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Preliminary Opinion from Court of Justice of the European Union in Google v CNIL case about the right to be forgotten affirms the need to protect freedom of expression

Preliminary Opinion from Court of Justice of the European Union in Google v CNIL case about the right to be forgotten affirms the need to protect freedom of expression

On 10 January 2019, the Advocate General of the Court of Justice of the European Union (CJEU) delivered a landmark preliminary opinion (available below) in the Google v. CNIL case in respect of the scope of individuals’ right to request the removal, or “de-referencing”, of online information about them. Advocate General Maciej Szpunar opines that enforcement of a successful claim to that right should apply only to the EU and not worldwide.

The right to be forgotten originated in the landmark 2014 judgment in Google Spain v. AEPD and Mario Costeja Gonzalez, in which the CJEU held that individuals may request search engines to remove links to inadequate, irrelevant or excessive content relating to them online. The present case was shortly thereafter referred to the CJEU for clarification by the French Conseil D’État, with the French data regulator (Commission Nationale de l’Informatique et des Libertes, or “CNIL”) arguing that where a claim in respect of the right to be forgotten has been successful, search engines should be required to de-reference all relevant links from not only the domestic domain but from all of its domains worldwide.

MLDI was part of a coalition of international freedom of expression organisations who intervened at the CJEU, highlighting the potentially far-reaching negative consequences for freedom of expression should CNIL’s argument be accepted. The intervention noted that the right to be forgotten must be balanced against the right to freedom of expression, that global de-referencing would be a disproportionate interference with freedom of expression and that it would risk a “race to the bottom” in terms of prohibition of speech if de-referencing exercises could have worldwide extra-territorial effect.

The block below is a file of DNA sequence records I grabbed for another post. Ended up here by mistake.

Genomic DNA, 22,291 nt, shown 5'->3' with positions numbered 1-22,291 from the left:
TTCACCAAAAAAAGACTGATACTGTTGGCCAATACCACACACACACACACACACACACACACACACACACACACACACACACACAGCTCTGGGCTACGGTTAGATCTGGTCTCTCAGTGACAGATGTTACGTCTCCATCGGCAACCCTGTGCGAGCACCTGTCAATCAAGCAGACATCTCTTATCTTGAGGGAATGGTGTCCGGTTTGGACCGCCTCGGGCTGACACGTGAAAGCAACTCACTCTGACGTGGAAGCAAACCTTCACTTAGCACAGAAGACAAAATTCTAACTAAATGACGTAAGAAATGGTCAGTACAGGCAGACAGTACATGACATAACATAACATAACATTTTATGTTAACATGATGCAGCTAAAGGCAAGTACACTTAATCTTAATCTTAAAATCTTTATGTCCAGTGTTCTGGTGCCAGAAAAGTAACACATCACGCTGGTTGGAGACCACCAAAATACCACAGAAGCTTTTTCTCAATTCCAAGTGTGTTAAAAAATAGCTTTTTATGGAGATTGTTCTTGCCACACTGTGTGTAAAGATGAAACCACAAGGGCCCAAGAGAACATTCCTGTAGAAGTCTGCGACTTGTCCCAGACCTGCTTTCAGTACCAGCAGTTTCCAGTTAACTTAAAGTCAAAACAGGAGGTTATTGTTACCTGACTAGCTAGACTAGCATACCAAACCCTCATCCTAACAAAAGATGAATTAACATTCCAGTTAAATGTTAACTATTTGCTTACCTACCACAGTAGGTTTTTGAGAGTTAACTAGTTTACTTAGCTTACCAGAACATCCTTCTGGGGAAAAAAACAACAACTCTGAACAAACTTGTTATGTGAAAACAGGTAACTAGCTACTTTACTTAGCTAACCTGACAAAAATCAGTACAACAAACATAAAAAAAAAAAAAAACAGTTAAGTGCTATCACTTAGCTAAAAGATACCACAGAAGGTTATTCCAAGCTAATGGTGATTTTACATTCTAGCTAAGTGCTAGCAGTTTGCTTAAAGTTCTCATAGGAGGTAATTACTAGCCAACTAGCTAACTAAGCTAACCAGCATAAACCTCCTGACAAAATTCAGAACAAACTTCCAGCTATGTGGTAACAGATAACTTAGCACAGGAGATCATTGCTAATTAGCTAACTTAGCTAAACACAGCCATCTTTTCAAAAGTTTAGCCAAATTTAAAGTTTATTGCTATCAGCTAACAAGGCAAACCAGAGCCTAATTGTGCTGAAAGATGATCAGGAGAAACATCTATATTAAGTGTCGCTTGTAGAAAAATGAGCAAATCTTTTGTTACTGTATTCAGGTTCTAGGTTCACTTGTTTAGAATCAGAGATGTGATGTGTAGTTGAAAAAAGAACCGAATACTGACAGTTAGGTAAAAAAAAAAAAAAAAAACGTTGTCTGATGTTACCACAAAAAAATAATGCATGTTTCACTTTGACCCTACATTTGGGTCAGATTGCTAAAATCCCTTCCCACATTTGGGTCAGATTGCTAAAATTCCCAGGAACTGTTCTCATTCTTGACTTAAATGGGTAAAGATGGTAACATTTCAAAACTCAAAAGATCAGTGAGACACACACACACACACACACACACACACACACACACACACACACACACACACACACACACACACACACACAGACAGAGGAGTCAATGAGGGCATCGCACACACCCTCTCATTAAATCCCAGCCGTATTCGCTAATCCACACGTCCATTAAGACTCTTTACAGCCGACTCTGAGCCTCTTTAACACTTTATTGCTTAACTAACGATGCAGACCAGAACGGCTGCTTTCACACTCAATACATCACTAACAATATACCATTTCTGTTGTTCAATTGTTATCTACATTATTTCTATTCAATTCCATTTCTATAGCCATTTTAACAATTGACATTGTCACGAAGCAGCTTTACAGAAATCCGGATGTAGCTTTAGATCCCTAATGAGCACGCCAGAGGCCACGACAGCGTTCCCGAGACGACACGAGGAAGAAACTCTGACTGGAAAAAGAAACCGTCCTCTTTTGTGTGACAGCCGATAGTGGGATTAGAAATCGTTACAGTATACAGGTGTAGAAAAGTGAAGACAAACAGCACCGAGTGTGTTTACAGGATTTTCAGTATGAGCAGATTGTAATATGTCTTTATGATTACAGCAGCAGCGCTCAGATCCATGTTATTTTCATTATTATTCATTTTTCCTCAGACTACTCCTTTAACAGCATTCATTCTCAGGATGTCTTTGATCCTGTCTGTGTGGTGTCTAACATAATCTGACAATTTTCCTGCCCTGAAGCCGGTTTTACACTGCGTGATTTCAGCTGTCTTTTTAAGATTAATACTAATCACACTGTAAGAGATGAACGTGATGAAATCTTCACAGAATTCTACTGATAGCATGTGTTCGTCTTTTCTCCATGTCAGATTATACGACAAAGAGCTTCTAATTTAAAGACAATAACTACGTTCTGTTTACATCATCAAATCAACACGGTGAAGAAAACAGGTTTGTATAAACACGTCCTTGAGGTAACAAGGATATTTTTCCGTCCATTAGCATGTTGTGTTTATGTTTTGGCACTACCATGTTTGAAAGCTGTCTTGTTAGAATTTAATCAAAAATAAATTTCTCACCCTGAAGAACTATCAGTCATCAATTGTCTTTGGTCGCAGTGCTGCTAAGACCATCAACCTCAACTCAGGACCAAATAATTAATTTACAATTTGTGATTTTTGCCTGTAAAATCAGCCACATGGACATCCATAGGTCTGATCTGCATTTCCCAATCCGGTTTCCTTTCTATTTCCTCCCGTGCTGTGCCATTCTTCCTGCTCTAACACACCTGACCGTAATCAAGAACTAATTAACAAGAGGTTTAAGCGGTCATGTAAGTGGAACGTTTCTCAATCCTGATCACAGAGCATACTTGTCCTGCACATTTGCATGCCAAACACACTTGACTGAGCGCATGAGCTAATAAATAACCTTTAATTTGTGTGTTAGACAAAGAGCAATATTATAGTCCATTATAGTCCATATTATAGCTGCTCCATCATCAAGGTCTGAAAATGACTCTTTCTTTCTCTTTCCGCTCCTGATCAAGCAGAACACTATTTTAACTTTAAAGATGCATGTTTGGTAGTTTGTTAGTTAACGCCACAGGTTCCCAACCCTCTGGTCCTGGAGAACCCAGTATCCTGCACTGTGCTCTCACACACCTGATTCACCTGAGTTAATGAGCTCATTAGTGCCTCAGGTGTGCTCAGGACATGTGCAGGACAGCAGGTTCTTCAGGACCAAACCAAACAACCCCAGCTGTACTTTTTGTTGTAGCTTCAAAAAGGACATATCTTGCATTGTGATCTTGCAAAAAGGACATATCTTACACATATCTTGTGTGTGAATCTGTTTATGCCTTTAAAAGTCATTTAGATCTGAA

The Advocate General today similarly stated that the right to be forgotten must be balanced against other fundamental rights, as well as the legitimate public interest in accessing the information sought. He further stated that the considerations involved in such a balancing exercise will vary from one jurisdiction to another, such that global de-referencing orders would risk preventing persons in third states from accessing information and, in turn, risk third states preventing individuals within the EU from accessing information. The Advocate General therefore proposes that the CJEU should hold that, where a claim for de-referencing has been successful, the search engine operator should only be required to effect de-referencing within the EU.

The Advocate General’s opinion is an important step in support of the protection of freedom of expression in the context of competing fundamental rights. Whilst not binding, the opinion may be indicative of the forthcoming CJEU judgment in the case. The judgment of the CJEU is expected in April 2019.

MLDI intervened alongside the Reporters Committee for Freedom of the Press, American Society of News Editors, The Associated Press, Association of Alternative Newsmedia, Chicago Tribune Company LLC, Dow Jones & Company, Inc., The E.W. Scripps Company, First Look Media Works, Inc., Floyd Abrams Institute for Freedom of Expression, Gannett Co., Inc., Hearst Corporation, International Documentary Assn., Los Angeles Times Communications LLC, Media Law Resource Center, Media Legal Defence Initiative, MPA – The Association of Magazine Media, National Press Photographers Association, National Public Radio, Inc., The New York Times Company, News Media Alliance, Online News Association, Thomson Reuters Markets LLC, The Seattle Times Company, Tully Center for Free Speech and The Washington Post.

The Advocate General’s full opinion, in French, can be found here.

The CJEU’s press release in respect of the opinion can be found here.

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